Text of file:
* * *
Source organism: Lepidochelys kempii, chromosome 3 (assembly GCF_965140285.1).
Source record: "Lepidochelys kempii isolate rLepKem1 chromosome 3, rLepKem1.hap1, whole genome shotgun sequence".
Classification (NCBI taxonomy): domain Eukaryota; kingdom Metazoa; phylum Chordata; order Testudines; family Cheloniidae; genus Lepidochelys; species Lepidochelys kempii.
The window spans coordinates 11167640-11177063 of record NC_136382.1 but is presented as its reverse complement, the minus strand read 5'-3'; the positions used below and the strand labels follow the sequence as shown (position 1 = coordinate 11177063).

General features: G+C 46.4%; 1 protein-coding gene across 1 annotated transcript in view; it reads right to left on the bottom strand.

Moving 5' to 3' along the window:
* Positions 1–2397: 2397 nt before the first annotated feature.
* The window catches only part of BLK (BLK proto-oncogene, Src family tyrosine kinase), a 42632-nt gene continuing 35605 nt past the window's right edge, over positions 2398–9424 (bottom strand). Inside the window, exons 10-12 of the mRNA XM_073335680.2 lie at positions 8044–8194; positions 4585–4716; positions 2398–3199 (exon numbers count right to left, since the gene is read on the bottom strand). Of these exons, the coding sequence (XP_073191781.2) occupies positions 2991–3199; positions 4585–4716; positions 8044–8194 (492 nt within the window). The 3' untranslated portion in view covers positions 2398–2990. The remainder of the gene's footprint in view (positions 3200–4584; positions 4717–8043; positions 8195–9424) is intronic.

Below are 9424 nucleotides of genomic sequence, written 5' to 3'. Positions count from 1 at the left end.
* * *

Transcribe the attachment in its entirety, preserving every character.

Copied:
Source organism: Lepidochelys kempii, chromosome 3 (assembly GCF_965140285.1).
Source record: "Lepidochelys kempii isolate rLepKem1 chromosome 3, rLepKem1.hap1, whole genome shotgun sequence".
Classification (NCBI taxonomy): domain Eukaryota; kingdom Metazoa; phylum Chordata; order Testudines; family Cheloniidae; genus Lepidochelys; species Lepidochelys kempii.
The window spans coordinates 11167640-11177063 of record NC_136382.1 but is presented as its reverse complement, the minus strand read 5'-3'; the positions used below and the strand labels follow the sequence as shown (position 1 = coordinate 11177063).

General features: G+C 46.4%; 1 protein-coding gene across 1 annotated transcript in view; it reads right to left on the bottom strand.

Moving 5' to 3' along the window:
* Positions 1–2397: 2397 nt before the first annotated feature.
* The window catches only part of BLK (BLK proto-oncogene, Src family tyrosine kinase), a 42632-nt gene continuing 35605 nt past the window's right edge, over positions 2398–9424 (bottom strand). Inside the window, exons 10-12 of the mRNA XM_073335680.2 lie at positions 8044–8194; positions 4585–4716; positions 2398–3199 (exon numbers count right to left, since the gene is read on the bottom strand). Of these exons, the coding sequence (XP_073191781.2) occupies positions 2991–3199; positions 4585–4716; positions 8044–8194 (492 nt within the window). The 3' untranslated portion in view covers positions 2398–2990. The remainder of the gene's footprint in view (positions 3200–4584; positions 4717–8043; positions 8195–9424) is intronic.

Below are 9424 nucleotides of genomic sequence, written 5' to 3'. Positions count from 1 at the left end.